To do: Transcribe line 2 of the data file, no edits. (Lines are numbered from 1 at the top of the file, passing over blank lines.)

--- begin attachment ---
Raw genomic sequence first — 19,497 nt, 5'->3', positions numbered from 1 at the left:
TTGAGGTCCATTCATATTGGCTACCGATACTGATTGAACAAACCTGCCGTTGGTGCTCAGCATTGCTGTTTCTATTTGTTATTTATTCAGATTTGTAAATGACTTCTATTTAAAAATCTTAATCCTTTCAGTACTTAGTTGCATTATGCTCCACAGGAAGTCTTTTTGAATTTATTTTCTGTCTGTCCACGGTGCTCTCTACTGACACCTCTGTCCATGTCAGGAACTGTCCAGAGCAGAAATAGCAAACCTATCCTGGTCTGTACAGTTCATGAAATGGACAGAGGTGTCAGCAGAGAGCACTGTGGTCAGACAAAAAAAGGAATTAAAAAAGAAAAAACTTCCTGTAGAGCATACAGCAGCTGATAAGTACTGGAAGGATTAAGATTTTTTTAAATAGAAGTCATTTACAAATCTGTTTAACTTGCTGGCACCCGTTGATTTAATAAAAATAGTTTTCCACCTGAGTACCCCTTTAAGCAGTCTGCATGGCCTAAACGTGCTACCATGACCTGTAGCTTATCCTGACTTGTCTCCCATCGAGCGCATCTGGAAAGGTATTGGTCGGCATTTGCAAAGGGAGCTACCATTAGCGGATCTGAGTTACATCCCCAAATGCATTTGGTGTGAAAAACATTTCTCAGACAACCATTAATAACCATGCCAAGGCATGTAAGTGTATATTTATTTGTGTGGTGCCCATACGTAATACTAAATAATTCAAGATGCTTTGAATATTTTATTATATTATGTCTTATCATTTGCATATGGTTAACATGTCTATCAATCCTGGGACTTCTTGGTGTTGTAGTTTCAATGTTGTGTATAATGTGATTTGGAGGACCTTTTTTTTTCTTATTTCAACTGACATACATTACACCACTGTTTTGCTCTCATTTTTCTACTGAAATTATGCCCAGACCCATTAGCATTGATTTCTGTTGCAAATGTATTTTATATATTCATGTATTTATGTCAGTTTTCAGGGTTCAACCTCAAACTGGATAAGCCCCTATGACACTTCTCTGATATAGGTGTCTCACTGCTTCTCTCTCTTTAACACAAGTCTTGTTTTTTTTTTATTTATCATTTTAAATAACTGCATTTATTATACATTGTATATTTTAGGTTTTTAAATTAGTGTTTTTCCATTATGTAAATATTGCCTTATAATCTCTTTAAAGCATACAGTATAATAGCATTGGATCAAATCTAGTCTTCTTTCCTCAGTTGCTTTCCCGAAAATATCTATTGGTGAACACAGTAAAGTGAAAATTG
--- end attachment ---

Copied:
TTGAGGTCCATTCATATTGGCTACCGATACTGATTGAACAAACCTGCCGTTGGTGCTCAGCATTGCTGTTTCTATTTGTTATTTATTCAGATTTGTAAATGACTTCTATTTAAAAATCTTAATCCTTTCAGTACTTAGTTGCATTATGCTCCACAGGAAGTCTTTTTGAATTTATTTTCTGTCTGTCCACGGTGCTCTCTACTGACACCTCTGTCCATGTCAGGAACTGTCCAGAGCAGAAATAGCAAACCTATCCTGGTCTGTACAGTTCATGAAATGGACAGAGGTGTCAGCAGAGAGCACTGTGGTCAGACAAAAAAAGGAATTAAAAAAGAAAAAACTTCCTGTAGAGCATACAGCAGCTGATAAGTACTGGAAGGATTAAGATTTTTTTAAATAGAAGTCATTTACAAATCTGTTTAACTTGCTGGCACCCGTTGATTTAATAAAAATAGTTTTCCACCTGAGTACCCCTTTAAGCAGTCTGCATGGCCTAAACGTGCTACCATGACCTGTAGCTTATCCTGACTTGTCTCCCATCGAGCGCATCTGGAAAGGTATTGGTCGGCATTTGCAAAGGGAGCTACCATTAGCGGATCTGAGTTACATCCCCAAATGCATTTGGTGTGAAAAACATTTCTCAGACAACCATTAATAACCATGCCAAGGCATGTAAGTGTATATTTATTTGTGTGGTGCCCATACGTAATACTAAATAATTCAAGATGCTTTGAATATTTTATTATATTATGTCTTATCATTTGCATATGGTTAACATGTCTATCAATCCTGGGACTTCTTGGTGTTGTAGTTTCAATGTTGTGTATAATGTGATTTGGAGGACCTTTTTTTTTCTTATTTCAACTGACATACATTACACCACTGTTTTGCTCTCATTTTTCTACTGAAATTATGCCCAGACCCATTAGCATTGATTTCTGTTGCAAATGTATTTTATATATTCATGTATTTATGTCAGTTTTCAGGGTTCAACCTCAAACTGGATAAGCCCCTATGACACTTCTCTGATATAGGTGTCTCACTGCTTCTCTCTCTTTAACACAAGTCTTGTTTTTTTTTTATTTATCATTTTAAATAACTGCATTTATTATACATTGTATATTTTAGGTTTTTAAATTAGTGTTTTTCCATTATGTAAATATTGCCTTATAATCTCTTTAAAGCATACAGTATAATAGCATTGGATCAAATCTAGTCTTCTTTCCTCAGTTGCTTTCCCGAAAATATCTATTGGTGAACACAGTAAAGTGAAAATTG